O'Reilly: That's such baloney. That's the left-wing line, that this guy is a threat to the union. If anybody thinks Glenn Beck is a threat to the union, they're insane!

Note Klein’s comparison of Beck to demagogue Father Charles Coughlin, a comparison made in this space back in November and repeated many times since all over the innertubes. David Neiwert, who has already debunked Beck’s laughable documentary, even played The Beckerhead’s own game “Compare and Contrast,” looking at Beck and Father Coughlin. Not surprisingly, to anyone who has watched Beck’s show, there are more similarities than points of divergence.

When O’Reilly interviewed Stewart, News Hounds' Julie told us:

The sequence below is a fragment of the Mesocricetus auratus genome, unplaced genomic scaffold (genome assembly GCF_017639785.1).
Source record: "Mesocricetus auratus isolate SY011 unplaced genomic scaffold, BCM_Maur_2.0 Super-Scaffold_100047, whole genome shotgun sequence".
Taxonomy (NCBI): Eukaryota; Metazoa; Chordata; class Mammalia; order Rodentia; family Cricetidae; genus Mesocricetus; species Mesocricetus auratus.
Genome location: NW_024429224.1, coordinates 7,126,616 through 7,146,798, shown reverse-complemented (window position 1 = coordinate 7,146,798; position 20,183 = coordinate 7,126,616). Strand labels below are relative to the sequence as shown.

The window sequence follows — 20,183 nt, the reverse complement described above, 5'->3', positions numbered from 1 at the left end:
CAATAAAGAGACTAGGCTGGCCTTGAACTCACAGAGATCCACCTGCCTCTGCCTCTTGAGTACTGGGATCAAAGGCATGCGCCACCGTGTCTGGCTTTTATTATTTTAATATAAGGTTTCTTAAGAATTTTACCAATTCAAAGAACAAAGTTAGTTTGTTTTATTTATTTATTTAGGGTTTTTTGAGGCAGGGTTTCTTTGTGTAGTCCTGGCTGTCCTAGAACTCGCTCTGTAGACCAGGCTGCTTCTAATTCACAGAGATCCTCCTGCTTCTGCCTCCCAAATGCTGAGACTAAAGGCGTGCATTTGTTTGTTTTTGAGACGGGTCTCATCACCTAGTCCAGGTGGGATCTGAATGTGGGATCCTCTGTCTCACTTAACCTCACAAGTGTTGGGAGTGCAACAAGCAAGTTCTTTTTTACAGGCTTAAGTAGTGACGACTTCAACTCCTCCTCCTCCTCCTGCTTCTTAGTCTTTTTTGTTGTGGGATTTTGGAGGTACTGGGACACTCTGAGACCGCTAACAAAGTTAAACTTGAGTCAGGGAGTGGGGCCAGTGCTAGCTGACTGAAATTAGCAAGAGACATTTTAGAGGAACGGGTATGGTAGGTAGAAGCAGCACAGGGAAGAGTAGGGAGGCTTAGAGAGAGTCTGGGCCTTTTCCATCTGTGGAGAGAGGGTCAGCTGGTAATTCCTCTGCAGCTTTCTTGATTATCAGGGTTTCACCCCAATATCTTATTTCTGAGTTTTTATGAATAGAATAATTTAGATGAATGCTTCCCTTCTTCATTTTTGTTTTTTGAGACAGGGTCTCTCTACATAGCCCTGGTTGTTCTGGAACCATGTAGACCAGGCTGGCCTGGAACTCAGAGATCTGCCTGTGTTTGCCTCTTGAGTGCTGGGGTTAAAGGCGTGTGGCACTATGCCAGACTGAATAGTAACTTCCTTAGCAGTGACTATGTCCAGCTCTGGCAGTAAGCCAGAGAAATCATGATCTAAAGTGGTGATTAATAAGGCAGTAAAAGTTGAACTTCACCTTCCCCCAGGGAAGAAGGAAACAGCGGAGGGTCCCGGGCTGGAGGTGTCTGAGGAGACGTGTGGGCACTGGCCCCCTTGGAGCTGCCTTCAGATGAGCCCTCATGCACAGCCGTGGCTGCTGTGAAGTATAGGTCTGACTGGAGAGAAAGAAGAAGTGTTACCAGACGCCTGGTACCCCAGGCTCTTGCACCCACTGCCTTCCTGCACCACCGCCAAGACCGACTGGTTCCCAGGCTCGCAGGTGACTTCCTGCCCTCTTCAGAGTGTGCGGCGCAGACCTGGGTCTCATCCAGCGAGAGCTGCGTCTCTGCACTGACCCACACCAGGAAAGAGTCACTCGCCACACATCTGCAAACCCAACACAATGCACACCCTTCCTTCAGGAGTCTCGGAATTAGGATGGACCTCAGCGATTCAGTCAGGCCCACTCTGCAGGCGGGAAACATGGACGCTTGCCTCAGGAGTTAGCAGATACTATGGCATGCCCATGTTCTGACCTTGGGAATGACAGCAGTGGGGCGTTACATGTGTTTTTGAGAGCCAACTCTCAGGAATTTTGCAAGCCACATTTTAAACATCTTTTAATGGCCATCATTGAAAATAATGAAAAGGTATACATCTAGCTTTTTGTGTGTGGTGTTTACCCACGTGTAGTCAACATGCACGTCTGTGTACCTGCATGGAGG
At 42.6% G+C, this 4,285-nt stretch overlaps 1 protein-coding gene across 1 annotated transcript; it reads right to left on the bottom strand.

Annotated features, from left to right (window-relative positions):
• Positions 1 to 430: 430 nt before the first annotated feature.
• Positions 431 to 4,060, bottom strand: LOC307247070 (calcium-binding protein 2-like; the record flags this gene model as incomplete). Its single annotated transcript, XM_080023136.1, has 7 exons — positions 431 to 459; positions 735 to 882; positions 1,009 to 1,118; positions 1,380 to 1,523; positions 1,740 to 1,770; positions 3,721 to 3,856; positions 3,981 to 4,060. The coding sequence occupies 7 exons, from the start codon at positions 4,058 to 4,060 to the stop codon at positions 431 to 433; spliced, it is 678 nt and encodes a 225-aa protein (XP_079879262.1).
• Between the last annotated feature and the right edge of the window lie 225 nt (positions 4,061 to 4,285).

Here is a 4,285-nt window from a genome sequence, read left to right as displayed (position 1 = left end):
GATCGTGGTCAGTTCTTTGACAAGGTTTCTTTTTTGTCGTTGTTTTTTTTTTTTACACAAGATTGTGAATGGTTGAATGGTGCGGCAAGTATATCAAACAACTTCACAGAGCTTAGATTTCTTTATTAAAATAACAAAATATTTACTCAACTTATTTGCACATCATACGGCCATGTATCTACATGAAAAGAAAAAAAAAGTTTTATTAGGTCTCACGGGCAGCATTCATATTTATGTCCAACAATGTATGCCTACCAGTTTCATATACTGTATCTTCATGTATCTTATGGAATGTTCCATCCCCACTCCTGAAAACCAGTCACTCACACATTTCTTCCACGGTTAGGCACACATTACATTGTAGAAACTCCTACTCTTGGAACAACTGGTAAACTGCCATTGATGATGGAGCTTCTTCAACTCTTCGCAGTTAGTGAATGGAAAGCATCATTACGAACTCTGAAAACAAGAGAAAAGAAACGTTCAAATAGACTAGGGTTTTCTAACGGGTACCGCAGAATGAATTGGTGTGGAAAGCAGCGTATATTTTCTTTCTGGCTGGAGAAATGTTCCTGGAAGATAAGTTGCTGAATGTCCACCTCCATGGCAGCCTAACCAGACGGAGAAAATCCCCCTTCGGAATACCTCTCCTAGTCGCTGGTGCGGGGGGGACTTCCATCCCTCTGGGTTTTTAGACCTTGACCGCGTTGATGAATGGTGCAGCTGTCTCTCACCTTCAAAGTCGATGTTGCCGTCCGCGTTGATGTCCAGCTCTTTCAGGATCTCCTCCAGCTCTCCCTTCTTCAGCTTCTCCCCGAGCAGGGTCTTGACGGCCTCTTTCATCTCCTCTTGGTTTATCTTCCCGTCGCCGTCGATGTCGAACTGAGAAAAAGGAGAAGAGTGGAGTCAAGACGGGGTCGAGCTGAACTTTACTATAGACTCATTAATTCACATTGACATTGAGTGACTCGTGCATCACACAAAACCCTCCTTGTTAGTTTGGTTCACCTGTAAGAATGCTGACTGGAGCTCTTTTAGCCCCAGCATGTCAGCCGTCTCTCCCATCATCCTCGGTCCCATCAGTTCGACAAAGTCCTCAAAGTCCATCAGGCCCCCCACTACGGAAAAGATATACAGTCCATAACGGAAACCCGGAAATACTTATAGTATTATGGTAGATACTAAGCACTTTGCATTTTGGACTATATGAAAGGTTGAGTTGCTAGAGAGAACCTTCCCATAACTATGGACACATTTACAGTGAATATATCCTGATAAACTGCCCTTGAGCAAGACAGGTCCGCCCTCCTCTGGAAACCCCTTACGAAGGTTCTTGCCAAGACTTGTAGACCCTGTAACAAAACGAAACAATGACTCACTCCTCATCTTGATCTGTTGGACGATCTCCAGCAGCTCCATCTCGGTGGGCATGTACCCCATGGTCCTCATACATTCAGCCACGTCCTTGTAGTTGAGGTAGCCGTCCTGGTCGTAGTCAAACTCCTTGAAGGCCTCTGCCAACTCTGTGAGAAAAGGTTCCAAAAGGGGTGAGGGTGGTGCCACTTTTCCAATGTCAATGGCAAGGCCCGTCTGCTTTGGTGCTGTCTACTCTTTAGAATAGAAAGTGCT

O'Reilly lamely attempted to defend Fox, saying, "It's the narrative of a couple of guys, a Republican, Sean Hannity, and a guy, uh, uh, Glenn Beck, who's basically Everyman."

Stewart was aghast. "What do you mean, he's Everyman? What do you mean, he's Everyman?"

"It means that he doesn't shill for any party, he just spouts," O'Reilly said weakly.


"If you think that Beck shills for the Republican Party, you're out of your mind," O'Reilly said, again testy.

While I leave it to others at News Hounds to unspin The No Spin Zone, Loofah Lad’s calling Beck “everyman” is simply ludicrous. It’s not “every man” who earns north of $20 million dollars per year and has his own radio and tee vee shows. And, “every man” doesn’t hook up a Hot Line to the White House, unless they are delusional. [The jury is still out on that one.] Trying to turn the hateful Beck into the lovable and cuddly Norm Peterson, on Cheers, is simply a non-starter.